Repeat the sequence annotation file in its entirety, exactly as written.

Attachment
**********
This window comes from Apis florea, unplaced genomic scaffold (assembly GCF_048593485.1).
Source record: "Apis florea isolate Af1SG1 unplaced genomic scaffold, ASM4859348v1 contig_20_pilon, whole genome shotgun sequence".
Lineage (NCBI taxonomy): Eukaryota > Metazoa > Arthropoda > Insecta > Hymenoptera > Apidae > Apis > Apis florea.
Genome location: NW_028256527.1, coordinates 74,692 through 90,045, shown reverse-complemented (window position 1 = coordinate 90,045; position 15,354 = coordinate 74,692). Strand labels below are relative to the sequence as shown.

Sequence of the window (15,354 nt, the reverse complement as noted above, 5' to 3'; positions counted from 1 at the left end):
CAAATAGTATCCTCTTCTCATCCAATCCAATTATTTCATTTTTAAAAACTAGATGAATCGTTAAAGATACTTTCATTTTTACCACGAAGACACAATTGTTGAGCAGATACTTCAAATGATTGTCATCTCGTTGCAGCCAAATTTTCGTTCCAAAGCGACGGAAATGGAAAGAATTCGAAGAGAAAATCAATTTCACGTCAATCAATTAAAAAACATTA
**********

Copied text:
This window comes from Apis florea, unplaced genomic scaffold (assembly GCF_048593485.1).
Source record: "Apis florea isolate Af1SG1 unplaced genomic scaffold, ASM4859348v1 contig_20_pilon, whole genome shotgun sequence".
Lineage (NCBI taxonomy): Eukaryota > Metazoa > Arthropoda > Insecta > Hymenoptera > Apidae > Apis > Apis florea.
Genome location: NW_028256527.1, coordinates 74,692 through 90,045, shown reverse-complemented (window position 1 = coordinate 90,045; position 15,354 = coordinate 74,692). Strand labels below are relative to the sequence as shown.

Sequence of the window (15,354 nt, the reverse complement as noted above, 5' to 3'; positions counted from 1 at the left end):
CAAATAGTATCCTCTTCTCATCCAATCCAATTATTTCATTTTTAAAAACTAGATGAATCGTTAAAGATACTTTCATTTTTACCACGAAGACACAATTGTTGAGCAGATACTTCAAATGATTGTCATCTCGTTGCAGCCAAATTTTCGTTCCAAAGCGACGGAAATGGAAAGAATTCGAAGAGAAAATCAATTTCACGTCAATCAATTAAAAAACATTA